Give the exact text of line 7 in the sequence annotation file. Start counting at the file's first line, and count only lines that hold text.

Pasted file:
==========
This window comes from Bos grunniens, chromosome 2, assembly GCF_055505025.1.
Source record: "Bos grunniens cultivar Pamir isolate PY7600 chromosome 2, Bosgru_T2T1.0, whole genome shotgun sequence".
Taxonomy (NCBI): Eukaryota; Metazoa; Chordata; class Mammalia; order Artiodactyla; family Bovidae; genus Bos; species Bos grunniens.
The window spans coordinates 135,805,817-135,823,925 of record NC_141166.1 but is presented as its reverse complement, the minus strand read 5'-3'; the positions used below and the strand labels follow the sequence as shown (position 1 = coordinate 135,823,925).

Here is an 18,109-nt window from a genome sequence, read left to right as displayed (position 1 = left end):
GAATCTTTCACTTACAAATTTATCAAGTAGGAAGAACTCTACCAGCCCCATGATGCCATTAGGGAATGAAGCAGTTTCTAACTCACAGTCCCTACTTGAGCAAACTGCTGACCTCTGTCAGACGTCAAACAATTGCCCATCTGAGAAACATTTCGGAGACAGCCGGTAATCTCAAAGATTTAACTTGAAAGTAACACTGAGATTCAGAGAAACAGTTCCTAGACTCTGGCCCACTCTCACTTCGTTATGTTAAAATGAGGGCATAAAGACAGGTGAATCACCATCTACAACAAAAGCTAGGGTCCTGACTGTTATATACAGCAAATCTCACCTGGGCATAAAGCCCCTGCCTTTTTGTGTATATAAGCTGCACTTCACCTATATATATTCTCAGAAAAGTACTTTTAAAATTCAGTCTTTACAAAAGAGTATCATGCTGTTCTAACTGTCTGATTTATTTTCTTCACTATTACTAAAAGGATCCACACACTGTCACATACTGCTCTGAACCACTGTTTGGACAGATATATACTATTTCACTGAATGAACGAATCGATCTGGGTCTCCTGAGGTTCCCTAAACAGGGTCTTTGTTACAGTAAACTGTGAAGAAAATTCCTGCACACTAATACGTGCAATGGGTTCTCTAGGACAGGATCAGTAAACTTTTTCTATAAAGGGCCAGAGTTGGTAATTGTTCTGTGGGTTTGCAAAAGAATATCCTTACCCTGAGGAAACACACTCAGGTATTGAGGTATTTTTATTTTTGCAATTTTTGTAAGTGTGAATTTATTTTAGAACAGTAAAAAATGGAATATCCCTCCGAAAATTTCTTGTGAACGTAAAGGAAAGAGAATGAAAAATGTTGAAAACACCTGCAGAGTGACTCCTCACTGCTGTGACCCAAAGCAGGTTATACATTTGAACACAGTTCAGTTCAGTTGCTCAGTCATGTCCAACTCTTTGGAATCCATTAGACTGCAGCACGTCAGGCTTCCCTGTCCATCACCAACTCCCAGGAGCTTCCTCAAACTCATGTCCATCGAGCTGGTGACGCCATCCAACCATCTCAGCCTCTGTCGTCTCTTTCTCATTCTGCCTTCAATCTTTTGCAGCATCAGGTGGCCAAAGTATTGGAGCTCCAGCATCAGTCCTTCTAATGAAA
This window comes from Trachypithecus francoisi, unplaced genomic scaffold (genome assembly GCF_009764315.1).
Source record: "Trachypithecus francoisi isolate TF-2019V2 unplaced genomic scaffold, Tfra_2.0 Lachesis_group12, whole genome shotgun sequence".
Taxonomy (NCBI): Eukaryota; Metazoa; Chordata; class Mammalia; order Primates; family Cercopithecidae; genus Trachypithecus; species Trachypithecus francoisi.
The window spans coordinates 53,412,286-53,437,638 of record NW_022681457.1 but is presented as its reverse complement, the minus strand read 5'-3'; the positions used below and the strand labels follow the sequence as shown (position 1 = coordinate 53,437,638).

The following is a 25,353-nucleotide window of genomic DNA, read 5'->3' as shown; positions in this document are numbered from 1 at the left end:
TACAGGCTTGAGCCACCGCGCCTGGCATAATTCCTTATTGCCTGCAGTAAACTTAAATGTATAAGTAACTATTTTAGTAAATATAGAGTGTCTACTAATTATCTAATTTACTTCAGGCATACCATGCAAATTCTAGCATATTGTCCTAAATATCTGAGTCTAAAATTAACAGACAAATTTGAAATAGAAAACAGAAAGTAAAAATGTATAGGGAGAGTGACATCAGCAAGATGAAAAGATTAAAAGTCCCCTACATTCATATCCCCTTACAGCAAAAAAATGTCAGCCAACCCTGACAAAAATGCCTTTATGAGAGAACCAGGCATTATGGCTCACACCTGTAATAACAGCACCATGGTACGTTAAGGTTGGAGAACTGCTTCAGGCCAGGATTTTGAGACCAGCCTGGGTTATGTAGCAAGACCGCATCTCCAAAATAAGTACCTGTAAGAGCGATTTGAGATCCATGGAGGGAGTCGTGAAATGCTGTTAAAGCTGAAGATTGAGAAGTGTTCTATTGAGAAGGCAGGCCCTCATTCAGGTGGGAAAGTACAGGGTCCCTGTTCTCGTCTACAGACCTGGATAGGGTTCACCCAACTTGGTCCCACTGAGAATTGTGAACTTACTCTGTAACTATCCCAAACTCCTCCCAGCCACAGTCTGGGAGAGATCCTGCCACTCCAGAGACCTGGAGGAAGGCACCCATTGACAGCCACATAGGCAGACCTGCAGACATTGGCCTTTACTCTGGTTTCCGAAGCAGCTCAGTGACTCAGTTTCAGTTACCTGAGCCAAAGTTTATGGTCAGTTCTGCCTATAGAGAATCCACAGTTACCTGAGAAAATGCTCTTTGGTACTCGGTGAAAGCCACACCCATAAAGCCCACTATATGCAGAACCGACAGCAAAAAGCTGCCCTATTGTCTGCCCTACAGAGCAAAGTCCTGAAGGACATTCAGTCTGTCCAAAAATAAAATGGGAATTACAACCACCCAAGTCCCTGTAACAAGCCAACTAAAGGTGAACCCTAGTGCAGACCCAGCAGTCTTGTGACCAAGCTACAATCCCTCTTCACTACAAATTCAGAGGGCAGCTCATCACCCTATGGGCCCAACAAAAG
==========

This window comes from Trachypithecus francoisi, unplaced genomic scaffold (genome assembly GCF_009764315.1).